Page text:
Under IDEA, states must establish regulations and procedures to endure all students with disabilities are "identified, located, and evaluated" for special education and related services.[15] This "child-find" requirement requires "school districts identify and evaluate all students who are reasonably suspected of having an educational disability" under IDEA.[16] Even children, such as Student here, who are "only suspected of having a disability, although they are progressing from grade to grade, are protected by the child-find requirement."[17]

         Compliant with IDEA, Pennsylvania requires one of two procedures to determine whether a child has a specific learning disability:

(i) A process based on the child's response to scientific, research-based intervention, which includes documentation that:
(A) The student received high quality instruction in the general education setting.
(B) Research-based interventions were provided to the student.
(C) Student progress was regularly monitored.
(ii) A process that examines whether a child exhibits a pattern of strengths and weaknesses, relative to intellectual ability as defined by a severe discrepancy between intellectual ability and achievement, or relative to age or grade.[18]

         IDEA obligates the District conduct a "full and individual initial evaluation . . '"[19] The evaluation must be comprehensive and thorough enough to identify all of a child's educational needs.[20] IDEA requires an evaluative process use a "variety of tools and strategies, " including facts and information provided by a parent, in order to provide a fact finders with pertinent and useful information.[21] Student evaluations are to be administered in a manner most likely to yield relevant and accurate information about what the student knows and can do academically, developmentally, and functionally.[22] The methods and instruments used to examine a student must be technically sound.[23]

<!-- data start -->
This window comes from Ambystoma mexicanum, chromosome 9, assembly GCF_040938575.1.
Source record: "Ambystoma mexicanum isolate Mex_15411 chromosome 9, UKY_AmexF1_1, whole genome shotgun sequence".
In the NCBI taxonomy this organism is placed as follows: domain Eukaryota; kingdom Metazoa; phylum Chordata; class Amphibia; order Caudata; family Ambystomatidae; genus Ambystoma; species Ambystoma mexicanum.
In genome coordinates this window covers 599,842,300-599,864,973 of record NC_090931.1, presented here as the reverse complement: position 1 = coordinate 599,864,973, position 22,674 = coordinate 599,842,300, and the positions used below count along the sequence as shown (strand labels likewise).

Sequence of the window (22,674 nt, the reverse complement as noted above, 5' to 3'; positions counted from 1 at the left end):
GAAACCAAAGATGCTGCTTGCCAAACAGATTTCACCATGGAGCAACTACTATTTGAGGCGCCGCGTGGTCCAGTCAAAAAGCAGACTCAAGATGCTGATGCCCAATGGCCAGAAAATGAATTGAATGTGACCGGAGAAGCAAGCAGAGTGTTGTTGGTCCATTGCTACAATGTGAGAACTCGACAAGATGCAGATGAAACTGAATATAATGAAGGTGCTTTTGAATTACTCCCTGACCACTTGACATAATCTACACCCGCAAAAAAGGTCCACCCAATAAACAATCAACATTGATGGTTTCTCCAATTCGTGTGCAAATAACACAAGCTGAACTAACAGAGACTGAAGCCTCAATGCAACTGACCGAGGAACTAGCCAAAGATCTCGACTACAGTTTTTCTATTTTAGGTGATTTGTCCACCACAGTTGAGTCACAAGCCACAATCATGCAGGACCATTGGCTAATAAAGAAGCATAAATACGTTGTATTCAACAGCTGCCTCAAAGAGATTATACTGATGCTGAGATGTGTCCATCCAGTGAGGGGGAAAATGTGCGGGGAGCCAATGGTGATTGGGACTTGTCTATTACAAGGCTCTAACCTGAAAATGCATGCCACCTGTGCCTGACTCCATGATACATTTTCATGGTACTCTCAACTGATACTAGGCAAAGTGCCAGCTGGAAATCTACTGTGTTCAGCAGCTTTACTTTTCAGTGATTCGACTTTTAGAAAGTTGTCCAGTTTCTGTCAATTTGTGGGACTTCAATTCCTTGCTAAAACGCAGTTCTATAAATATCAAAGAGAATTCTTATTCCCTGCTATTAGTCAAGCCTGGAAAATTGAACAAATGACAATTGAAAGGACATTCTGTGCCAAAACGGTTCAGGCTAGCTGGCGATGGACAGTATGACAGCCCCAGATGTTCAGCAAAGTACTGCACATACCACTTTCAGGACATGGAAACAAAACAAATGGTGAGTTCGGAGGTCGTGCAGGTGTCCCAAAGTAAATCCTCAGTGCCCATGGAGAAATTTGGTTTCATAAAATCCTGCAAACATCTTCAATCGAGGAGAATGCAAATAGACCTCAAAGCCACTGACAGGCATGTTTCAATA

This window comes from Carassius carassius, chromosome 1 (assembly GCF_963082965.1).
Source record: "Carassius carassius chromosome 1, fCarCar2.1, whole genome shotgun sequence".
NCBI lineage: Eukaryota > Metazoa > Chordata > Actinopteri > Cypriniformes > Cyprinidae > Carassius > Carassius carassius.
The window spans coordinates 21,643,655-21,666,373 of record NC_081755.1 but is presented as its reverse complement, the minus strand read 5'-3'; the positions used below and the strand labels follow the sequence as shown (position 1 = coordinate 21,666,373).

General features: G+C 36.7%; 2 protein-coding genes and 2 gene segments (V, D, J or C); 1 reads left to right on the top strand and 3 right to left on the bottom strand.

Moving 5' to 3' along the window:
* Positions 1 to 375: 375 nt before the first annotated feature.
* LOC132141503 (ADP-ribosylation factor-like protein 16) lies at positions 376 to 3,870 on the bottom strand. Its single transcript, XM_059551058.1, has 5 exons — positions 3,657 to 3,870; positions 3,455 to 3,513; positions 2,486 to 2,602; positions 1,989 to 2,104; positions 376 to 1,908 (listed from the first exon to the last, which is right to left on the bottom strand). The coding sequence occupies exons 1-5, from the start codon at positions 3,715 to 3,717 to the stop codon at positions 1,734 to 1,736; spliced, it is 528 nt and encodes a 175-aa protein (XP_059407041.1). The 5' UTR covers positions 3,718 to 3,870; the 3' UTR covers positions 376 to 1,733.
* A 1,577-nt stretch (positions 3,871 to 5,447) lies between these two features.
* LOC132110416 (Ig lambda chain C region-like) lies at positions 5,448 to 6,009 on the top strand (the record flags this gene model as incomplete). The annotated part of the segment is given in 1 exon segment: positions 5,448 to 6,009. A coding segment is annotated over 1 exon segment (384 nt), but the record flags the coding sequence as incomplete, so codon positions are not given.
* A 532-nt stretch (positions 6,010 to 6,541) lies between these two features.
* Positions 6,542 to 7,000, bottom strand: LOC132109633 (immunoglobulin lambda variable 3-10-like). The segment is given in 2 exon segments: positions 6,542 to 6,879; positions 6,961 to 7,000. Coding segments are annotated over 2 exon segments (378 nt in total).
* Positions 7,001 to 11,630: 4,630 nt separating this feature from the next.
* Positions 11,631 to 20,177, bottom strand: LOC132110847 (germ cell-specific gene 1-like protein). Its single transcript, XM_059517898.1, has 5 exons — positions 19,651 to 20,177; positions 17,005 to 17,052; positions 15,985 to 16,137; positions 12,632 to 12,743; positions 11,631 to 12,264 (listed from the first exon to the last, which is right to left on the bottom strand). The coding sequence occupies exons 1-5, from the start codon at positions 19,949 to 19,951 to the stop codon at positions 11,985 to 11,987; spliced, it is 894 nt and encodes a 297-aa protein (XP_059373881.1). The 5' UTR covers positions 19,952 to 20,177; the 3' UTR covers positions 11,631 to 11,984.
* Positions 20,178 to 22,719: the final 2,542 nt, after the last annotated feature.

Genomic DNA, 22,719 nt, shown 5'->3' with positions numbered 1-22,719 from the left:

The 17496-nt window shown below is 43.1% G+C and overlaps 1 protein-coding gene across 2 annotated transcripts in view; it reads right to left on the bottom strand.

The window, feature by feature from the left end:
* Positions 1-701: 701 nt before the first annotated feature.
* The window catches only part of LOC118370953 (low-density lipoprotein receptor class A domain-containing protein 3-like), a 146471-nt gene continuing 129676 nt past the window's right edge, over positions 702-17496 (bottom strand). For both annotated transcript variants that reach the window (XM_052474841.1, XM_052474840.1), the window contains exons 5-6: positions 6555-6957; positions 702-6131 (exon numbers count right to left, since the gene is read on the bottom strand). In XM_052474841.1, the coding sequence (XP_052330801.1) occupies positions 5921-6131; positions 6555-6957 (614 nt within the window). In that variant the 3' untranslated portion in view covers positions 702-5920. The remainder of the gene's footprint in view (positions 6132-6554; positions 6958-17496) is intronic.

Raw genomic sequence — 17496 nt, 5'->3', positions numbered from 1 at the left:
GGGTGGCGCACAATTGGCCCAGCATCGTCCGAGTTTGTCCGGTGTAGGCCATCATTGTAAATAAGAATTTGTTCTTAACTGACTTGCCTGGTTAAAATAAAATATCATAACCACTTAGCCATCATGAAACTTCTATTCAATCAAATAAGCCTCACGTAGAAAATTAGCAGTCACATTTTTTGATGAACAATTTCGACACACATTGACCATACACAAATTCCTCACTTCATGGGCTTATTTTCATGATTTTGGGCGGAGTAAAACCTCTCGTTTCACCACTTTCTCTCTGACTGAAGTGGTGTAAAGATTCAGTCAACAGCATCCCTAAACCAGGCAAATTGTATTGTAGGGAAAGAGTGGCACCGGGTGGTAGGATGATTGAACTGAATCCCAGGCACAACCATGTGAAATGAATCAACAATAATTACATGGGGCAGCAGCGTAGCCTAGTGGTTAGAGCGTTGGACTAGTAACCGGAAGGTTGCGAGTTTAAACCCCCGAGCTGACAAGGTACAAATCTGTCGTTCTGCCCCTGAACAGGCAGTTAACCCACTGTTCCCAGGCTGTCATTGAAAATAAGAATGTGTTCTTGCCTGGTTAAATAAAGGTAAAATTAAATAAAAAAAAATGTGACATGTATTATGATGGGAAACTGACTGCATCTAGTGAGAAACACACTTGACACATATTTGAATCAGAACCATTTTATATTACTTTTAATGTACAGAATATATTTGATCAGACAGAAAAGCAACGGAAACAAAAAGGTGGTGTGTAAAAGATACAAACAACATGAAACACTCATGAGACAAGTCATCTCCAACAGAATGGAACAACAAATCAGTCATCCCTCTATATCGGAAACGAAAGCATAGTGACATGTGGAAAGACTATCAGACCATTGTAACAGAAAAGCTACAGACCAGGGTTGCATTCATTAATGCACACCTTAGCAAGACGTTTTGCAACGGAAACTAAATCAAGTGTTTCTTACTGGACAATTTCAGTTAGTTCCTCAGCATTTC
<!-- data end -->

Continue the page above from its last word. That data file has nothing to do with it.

When challenging an educational evaluation, the pivotal question is whether the District's methods employed were adequate. "The key to an educational evaluation is the methodology employed."[24] "The conclusions, or lack thereof, cannot be inadequate unless the methodology is inadequate, because that is the only provision in the law."[25] Those challenging a school district's evaluation, typically parents, "cannot simply argue that the evaluation was inappropriate because they disagree with its findings."[26] Because IDEA evaluations depend on the exercise of professional judgment, they are entitled to a reasonable degree of deference.[27] Accordingly, when plaintiffs challenge a decision reached by an educational professional, they must show more than simple disagreement with the conclusion; they must show the professional judgment rendered is actually wrong, and not just in doubt.[28] For example, a plaintiff must show evidence of a flawed evaluation process, by failing to follow regulatory requirements, or if the district failed to investigate an area of suspected disability with little or no explanation why.[29]

         C. The District's Evaluation Report reviewed by the Hearing Officer.